Wednesday, 13 April 2016

An indemnity...or not an indemnity?

As I have already mentioned, the Council's Executive Board have 'unanimously' decided to pursue me for £190,390 legal costs. At the same meeting, they decided to defer a decision on the £41,000 counterclaim costs - this is a messy business for County Hall, due to the unlawful indemnity, and would have come under a legal spotlight.

To add to the mess, the question has now arisen whether this was an 'indemnity' at all.

The indemnity, as we know, was declared unlawful by the Wales Audit Office and by virtually everyone else, including the Welsh Government, apart from Mr James and now, surprisingly, Plaid's Emlyn Dole, despite the offending 'libel costs clause' in the council's Constitution being suspended indefinitely in February 2014.

However, as several readers have pointed out, an indemnity is protection against future losses and should have only kicked-in if Mr James had lost his counterclaim. If had lost then the council would have coughed up public funds. If he won, which he did, then the costs were recoverable from the other side, in other words, me.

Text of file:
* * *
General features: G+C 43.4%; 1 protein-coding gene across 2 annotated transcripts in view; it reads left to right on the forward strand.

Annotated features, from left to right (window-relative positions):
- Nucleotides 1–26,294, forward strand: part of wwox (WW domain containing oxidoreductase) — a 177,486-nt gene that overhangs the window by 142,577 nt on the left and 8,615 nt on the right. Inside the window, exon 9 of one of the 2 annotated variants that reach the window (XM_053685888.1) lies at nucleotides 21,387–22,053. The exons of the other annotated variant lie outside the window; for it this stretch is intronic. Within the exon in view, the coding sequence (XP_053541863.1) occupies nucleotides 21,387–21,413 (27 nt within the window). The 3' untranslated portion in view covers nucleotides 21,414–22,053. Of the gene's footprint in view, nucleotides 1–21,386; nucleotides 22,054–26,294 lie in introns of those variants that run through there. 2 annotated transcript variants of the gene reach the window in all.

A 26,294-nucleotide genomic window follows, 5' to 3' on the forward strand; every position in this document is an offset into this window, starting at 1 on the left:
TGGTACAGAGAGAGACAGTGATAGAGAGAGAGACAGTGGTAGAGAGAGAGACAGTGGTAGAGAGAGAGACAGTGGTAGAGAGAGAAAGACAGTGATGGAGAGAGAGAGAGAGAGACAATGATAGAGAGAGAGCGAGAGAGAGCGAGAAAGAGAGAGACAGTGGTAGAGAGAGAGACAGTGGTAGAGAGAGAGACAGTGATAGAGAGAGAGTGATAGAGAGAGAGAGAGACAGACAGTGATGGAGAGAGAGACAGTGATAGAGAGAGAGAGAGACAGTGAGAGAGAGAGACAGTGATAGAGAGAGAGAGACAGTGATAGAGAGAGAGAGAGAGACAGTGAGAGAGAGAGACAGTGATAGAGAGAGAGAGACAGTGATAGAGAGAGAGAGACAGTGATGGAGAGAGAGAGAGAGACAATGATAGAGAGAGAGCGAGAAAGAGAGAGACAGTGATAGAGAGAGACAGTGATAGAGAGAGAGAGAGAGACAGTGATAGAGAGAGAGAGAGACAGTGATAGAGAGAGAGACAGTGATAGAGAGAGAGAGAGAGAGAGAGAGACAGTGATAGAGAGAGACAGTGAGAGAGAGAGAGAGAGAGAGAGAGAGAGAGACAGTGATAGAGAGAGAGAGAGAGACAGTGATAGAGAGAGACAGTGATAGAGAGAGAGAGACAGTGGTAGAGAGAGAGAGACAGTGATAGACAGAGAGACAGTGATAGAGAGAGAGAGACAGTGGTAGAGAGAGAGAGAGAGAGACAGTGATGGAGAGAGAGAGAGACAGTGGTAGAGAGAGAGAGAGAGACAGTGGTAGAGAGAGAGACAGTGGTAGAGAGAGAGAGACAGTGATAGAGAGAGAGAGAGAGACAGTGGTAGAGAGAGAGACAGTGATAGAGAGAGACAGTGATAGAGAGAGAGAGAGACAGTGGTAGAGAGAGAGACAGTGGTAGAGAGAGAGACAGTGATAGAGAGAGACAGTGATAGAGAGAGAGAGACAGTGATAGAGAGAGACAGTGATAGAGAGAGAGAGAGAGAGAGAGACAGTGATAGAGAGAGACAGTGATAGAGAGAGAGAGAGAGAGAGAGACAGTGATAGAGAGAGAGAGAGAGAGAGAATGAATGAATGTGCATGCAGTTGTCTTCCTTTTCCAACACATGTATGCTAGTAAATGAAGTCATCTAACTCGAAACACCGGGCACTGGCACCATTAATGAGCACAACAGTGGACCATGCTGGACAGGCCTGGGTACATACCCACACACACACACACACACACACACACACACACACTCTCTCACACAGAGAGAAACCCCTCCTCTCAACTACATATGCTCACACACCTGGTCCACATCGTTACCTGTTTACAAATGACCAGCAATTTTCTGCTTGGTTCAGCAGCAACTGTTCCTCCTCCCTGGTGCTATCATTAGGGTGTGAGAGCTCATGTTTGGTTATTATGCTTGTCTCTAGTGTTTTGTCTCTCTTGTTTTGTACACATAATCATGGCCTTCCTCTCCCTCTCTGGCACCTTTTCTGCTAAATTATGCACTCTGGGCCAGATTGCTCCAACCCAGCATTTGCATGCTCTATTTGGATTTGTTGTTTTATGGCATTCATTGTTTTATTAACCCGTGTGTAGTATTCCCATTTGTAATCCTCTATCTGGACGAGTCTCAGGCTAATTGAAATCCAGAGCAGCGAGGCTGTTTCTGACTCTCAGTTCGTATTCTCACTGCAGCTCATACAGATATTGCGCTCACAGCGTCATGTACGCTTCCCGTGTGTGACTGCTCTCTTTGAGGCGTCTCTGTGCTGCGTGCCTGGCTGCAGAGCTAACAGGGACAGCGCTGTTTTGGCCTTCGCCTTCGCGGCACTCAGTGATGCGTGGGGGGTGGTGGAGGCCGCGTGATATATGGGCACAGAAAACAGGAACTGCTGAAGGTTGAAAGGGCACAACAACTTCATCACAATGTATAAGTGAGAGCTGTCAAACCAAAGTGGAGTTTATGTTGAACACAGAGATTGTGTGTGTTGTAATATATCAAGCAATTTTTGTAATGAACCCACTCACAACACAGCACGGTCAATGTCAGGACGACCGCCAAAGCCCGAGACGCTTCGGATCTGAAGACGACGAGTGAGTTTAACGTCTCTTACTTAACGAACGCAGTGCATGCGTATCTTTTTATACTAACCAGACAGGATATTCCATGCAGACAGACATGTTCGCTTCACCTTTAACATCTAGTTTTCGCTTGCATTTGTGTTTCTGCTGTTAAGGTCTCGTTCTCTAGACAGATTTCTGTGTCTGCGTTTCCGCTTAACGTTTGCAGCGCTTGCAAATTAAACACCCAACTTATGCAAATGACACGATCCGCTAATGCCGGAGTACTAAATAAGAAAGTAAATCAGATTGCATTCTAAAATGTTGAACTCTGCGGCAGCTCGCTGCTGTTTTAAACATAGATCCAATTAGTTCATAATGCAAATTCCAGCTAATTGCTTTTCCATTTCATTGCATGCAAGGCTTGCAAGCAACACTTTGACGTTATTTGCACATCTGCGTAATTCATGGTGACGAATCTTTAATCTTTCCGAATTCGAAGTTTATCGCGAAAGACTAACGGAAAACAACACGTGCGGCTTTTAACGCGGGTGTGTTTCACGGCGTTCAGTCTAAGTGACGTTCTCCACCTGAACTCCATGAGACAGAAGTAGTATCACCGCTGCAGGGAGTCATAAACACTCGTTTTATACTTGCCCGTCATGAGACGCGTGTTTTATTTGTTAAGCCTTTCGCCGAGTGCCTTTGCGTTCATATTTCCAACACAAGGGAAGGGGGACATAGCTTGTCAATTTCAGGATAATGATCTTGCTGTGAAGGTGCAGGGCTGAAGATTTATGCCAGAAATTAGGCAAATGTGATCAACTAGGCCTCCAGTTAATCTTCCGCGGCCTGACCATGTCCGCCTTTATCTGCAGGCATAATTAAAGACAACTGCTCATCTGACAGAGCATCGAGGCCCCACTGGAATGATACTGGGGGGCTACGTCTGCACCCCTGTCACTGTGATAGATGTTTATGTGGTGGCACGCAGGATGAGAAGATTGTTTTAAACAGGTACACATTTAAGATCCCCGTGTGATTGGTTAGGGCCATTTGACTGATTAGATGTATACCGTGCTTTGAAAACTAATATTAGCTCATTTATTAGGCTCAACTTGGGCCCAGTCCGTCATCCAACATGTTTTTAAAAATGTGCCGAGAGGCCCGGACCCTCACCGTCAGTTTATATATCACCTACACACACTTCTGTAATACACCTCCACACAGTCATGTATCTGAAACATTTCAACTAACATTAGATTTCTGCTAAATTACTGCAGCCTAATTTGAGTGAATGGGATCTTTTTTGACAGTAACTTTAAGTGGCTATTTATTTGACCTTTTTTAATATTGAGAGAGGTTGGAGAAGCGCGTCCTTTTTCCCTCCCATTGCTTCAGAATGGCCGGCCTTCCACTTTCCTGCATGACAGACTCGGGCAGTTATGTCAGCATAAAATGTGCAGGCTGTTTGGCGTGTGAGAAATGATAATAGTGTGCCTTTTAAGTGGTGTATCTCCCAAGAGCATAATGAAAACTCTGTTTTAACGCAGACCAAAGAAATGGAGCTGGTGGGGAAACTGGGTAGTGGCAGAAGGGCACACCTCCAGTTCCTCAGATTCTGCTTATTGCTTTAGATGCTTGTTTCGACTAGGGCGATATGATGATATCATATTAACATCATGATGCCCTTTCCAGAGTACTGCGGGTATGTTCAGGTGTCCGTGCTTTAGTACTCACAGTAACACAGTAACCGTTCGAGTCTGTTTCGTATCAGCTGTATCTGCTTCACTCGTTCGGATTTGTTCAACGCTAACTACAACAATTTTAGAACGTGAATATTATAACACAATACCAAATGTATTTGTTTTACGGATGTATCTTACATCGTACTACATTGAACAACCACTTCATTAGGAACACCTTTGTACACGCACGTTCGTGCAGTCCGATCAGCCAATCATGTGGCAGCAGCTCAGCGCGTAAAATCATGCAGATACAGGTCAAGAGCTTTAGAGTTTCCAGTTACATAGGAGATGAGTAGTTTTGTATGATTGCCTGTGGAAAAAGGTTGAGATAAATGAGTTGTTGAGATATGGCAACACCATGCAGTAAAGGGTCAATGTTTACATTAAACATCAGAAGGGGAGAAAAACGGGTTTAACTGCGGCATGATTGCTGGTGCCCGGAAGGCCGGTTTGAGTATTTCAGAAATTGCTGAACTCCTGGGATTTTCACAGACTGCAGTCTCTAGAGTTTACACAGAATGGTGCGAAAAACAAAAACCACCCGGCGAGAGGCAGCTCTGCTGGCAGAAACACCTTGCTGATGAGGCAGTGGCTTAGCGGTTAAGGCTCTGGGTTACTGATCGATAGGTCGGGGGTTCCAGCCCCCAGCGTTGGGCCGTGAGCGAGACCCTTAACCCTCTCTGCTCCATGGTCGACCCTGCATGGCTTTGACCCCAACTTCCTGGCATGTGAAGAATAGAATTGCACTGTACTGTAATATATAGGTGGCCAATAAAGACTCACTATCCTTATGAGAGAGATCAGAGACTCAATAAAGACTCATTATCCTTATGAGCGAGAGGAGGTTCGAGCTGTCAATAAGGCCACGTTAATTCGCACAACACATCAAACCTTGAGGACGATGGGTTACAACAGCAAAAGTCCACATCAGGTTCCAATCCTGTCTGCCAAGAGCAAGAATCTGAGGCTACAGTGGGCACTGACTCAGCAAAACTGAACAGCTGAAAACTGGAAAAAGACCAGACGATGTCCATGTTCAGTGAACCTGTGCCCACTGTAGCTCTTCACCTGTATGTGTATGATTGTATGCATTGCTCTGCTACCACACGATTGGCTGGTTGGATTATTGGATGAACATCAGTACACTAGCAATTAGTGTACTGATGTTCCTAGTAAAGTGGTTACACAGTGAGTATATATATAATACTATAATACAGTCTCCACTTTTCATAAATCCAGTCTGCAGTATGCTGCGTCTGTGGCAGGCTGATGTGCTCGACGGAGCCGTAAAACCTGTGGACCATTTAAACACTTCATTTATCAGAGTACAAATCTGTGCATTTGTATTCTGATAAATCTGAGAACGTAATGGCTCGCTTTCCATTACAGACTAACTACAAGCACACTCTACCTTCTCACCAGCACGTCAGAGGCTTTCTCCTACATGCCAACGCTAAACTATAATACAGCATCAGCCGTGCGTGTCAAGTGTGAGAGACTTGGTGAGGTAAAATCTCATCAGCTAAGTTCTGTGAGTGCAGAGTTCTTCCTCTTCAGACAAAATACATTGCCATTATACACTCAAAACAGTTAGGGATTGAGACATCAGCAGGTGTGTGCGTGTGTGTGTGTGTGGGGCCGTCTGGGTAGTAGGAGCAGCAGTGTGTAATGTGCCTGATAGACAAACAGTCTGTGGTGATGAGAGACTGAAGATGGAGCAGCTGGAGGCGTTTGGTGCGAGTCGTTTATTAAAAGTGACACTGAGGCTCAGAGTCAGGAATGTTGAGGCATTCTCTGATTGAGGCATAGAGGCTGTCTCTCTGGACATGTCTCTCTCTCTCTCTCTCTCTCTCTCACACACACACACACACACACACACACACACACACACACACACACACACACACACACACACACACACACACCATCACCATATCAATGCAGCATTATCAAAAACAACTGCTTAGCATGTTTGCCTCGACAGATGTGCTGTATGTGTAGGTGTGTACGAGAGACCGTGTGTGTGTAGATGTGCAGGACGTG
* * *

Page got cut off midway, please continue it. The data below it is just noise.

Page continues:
In fact the counterclaim costs were paid by the council as the case carried on and as the invoices rolled in, regardless of the outcome of Mr James' action. When the 'indemnity' was approved, the potential risk to the council on the counterclaim costs was estimated at £100,000, and it was "unclear" whether I would be able to pay if I lost.

So this wasn't any sort of 'protection against future losses', it was simply a blank cheque to launch a legal attack funded directly by the council.
With the 'indemnity' already flouting Welsh Government legislation, and the Derbyshire rule which prevents councils from suing for libel - the reality of the situation makes their position, legally and ethically, a damn sight worse. 

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